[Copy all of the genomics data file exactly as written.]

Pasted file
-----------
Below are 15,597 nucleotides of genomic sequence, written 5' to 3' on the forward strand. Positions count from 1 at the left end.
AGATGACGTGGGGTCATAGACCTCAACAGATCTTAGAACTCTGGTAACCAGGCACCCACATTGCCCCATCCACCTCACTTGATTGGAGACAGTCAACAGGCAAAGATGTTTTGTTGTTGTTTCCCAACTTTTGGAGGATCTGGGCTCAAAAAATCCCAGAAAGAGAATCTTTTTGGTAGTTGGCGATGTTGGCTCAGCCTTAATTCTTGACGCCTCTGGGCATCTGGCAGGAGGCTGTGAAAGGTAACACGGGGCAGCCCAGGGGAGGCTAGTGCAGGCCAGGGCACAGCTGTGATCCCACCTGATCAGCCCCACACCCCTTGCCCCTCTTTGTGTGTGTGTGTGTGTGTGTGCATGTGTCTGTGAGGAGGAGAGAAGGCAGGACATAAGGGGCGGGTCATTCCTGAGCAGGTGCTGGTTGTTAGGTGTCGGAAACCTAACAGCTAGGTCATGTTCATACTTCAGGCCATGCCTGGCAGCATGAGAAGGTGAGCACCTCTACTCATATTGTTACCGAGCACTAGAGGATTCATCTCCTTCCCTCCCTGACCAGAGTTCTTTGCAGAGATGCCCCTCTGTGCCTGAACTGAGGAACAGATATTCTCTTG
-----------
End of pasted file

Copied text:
Below are 15,597 nucleotides of genomic sequence, written 5' to 3' on the forward strand. Positions count from 1 at the left end.
AGATGACGTGGGGTCATAGACCTCAACAGATCTTAGAACTCTGGTAACCAGGCACCCACATTGCCCCATCCACCTCACTTGATTGGAGACAGTCAACAGGCAAAGATGTTTTGTTGTTGTTTCCCAACTTTTGGAGGATCTGGGCTCAAAAAATCCCAGAAAGAGAATCTTTTTGGTAGTTGGCGATGTTGGCTCAGCCTTAATTCTTGACGCCTCTGGGCATCTGGCAGGAGGCTGTGAAAGGTAACACGGGGCAGCCCAGGGGAGGCTAGTGCAGGCCAGGGCACAGCTGTGATCCCACCTGATCAGCCCCACACCCCTTGCCCCTCTTTGTGTGTGTGTGTGTGTGTGTGCATGTGTCTGTGAGGAGGAGAGAAGGCAGGACATAAGGGGCGGGTCATTCCTGAGCAGGTGCTGGTTGTTAGGTGTCGGAAACCTAACAGCTAGGTCATGTTCATACTTCAGGCCATGCCTGGCAGCATGAGAAGGTGAGCACCTCTACTCATATTGTTACCGAGCACTAGAGGATTCATCTCCTTCCCTCCCTGACCAGAGTTCTTTGCAGAGATGCCCCTCTGTGCCTGAACTGAGGAACAGATATTCTCTTG